"Square One" is also available at Games People Play in Cambridge, Mass.
I just purchased one a few days ago. It turned out to be more interesting
than i had expected. The puzzle is comprised (essentially) of two halves
of 8 pieces each, 4 corners, and 4 'edges'. All pieces radiate outward from
the center. The 'edge' pieces expand outward at a 30 degree angle, while
the corners expand outward at a 60 degree angle. The center layer is composed
of just 2 pieces. If you removed the top slice, the center slices would trace
out quadrilaterals ABIK and BDJL (or ACIJ and BDKL, etc) below.
The center slice serves no major function save as a "gate"
which allows or disallows rotation about one of the skewed axes formed by
the two slices. To rotate about some axis you must line up the "gate"
with the axis. While it is possible to swap the center pieces with respect
to the corners frame of reference, doing so is really of no importance
to the "meat" of the puzzle.
Top View: (in lousy ascii resolution)A B C D -------------*-------------*-------------- | * * | | * * | | * * | E * * * * F | * * * * | | * * * * | | * O | | * * * * | | * * * * | G * * * * H | * * | | * * | | * * | -------------*-------------*-------------- I J K L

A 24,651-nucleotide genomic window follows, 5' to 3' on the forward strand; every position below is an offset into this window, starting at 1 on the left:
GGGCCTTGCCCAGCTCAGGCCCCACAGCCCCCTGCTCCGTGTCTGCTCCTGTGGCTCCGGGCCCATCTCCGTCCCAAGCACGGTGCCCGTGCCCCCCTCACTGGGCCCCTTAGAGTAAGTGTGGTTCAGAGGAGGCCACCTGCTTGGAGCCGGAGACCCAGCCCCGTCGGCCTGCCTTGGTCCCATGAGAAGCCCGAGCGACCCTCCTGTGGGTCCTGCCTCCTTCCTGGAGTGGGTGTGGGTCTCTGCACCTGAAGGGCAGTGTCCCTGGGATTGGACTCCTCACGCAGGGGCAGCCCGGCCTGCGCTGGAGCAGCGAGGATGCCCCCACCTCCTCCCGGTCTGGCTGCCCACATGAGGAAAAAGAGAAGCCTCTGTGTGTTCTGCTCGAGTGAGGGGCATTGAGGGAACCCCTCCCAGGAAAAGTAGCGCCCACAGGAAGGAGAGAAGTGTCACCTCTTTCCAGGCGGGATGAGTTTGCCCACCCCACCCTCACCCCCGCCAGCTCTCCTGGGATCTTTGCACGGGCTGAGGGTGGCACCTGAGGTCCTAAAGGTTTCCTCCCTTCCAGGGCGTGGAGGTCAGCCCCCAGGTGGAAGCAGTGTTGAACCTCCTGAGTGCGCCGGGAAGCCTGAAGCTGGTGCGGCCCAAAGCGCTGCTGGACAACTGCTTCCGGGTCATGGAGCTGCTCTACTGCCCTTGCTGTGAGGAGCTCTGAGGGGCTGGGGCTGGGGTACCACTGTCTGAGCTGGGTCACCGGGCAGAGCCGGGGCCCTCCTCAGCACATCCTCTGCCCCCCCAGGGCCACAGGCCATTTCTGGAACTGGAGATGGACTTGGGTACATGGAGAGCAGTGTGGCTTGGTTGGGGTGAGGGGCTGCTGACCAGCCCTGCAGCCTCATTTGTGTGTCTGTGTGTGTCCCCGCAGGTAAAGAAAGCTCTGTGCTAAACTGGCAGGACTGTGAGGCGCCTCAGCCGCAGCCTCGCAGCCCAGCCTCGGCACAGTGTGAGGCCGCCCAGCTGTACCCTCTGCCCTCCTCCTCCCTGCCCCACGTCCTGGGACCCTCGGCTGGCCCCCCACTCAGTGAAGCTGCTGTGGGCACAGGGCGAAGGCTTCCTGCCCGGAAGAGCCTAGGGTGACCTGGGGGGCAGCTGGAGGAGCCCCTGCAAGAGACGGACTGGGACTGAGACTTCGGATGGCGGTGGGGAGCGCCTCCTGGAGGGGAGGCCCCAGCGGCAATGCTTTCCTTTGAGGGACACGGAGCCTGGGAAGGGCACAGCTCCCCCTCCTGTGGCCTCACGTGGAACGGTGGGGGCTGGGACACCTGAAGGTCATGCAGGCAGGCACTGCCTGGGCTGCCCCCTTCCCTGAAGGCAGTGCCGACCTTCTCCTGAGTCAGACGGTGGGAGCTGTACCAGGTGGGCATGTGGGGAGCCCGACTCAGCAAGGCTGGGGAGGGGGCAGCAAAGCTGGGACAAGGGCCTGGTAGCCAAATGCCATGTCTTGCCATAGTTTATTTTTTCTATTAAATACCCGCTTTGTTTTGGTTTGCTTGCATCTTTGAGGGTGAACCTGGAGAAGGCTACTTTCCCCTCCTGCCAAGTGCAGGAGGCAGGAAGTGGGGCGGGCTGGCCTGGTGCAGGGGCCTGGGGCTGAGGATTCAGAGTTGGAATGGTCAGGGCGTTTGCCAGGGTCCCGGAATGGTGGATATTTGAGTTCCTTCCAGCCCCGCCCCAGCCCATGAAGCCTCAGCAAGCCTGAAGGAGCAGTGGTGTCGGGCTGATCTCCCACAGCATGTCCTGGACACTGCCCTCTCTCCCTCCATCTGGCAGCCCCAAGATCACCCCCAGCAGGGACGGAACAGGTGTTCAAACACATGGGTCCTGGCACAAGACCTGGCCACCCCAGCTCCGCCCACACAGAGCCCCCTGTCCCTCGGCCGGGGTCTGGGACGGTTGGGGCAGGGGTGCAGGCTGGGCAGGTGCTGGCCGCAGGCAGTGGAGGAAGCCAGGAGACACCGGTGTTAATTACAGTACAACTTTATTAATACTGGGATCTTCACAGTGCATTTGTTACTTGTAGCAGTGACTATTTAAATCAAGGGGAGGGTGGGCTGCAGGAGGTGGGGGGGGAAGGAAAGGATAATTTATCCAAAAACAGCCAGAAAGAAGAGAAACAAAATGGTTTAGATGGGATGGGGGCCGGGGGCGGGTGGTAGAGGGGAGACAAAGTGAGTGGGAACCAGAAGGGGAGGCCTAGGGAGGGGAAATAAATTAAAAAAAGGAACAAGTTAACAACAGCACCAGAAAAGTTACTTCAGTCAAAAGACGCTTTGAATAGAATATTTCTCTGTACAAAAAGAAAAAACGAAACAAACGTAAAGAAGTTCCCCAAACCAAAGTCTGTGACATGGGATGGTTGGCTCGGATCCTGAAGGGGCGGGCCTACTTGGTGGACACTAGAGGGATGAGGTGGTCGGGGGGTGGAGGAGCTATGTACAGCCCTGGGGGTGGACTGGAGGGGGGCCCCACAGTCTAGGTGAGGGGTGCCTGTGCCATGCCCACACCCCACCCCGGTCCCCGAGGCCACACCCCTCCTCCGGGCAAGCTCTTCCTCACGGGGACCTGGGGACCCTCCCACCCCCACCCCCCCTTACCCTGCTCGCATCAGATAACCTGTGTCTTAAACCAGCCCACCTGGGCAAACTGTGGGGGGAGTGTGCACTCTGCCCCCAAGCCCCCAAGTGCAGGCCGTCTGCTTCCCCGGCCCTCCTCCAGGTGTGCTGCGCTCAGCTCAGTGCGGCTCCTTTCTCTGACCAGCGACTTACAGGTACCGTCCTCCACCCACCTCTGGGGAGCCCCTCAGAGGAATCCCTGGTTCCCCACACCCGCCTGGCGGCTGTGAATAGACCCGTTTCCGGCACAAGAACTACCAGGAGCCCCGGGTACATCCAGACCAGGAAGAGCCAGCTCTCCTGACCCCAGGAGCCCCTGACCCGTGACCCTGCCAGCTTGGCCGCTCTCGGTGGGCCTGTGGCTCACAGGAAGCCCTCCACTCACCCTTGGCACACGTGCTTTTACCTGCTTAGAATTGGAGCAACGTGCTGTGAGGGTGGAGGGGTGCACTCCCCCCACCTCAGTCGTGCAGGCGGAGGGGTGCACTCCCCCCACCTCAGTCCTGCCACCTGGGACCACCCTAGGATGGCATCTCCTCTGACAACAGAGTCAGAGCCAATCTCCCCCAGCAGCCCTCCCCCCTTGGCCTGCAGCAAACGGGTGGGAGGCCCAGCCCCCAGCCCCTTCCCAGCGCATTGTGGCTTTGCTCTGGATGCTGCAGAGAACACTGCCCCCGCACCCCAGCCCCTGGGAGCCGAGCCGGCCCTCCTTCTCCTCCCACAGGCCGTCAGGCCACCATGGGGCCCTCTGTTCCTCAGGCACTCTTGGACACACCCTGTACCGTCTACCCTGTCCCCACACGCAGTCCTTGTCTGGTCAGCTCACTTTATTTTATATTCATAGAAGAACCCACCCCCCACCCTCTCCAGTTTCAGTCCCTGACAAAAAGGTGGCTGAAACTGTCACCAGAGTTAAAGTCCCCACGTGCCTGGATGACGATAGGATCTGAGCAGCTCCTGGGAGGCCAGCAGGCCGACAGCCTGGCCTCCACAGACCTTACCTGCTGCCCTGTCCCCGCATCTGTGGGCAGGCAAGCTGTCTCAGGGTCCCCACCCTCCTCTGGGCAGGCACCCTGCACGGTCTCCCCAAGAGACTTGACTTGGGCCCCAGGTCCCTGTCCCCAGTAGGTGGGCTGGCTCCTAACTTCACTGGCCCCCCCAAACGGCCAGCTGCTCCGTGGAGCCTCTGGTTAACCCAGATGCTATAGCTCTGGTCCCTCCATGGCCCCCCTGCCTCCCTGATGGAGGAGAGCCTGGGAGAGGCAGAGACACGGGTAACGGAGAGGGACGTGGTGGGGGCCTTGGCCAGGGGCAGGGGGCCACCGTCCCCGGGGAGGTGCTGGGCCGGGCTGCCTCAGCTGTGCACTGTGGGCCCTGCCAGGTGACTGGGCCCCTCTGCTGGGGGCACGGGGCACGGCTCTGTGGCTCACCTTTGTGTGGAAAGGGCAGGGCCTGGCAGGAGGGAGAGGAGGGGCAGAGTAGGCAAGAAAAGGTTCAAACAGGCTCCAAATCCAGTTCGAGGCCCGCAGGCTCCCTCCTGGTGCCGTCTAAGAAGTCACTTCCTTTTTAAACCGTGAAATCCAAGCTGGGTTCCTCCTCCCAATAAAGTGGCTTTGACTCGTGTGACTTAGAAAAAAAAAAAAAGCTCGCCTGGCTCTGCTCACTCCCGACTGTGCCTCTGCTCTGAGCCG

Side View:_____________________ | | | | |______|_____|______| top | | | |______|____________| center "gate" lined up for left axis | | | | |______|_____|______| bottom
All meaningful moves either rotate the top or bottom face, line up the
center gate with some skew axis, or twist about a skew axis 180 degrees.
The neat thing about the puzzle is that moves do not necessarily preserve
the cube shape of the puzzle, or even the number of corner/edge pieces
that are on each side. It is possible, for instance, to have only 3 corners
on the top face, and 6 edges, while 5 corners and 2 edges are on the bottom
A notation for this beast is somewhat cumbersome. If anyone wants, I will try
to describe what i am using.
After playing with it for a few hours, i *thought* i had mapped out a complete
solution algorithm; however i was later playing with the wierd shapes you could
put the puzzle into, and eventually started putting it back to "Square One",
and was very surprised to end up in a position with just 2 of the edges
swapped! Since this puzzle acts much like the Skewb, each move essentially
cutting the puzzle in half (ignoring the gate layer), i did not expect this
to be possible. It took a bit of thought before the light hit, and i went
on to construct a crude "Parity Swap" transform. Currently the best one i have
found cycles around UF -> UL -> UB -> UR, and takes 28 'moves'. (a 'move'
being defined as any motion of some slice, regardless of degrees turned)
Anyone else found anything better?
Square One is one of the better variations on the cube theme i have seen
in a long time. Find one and have fun.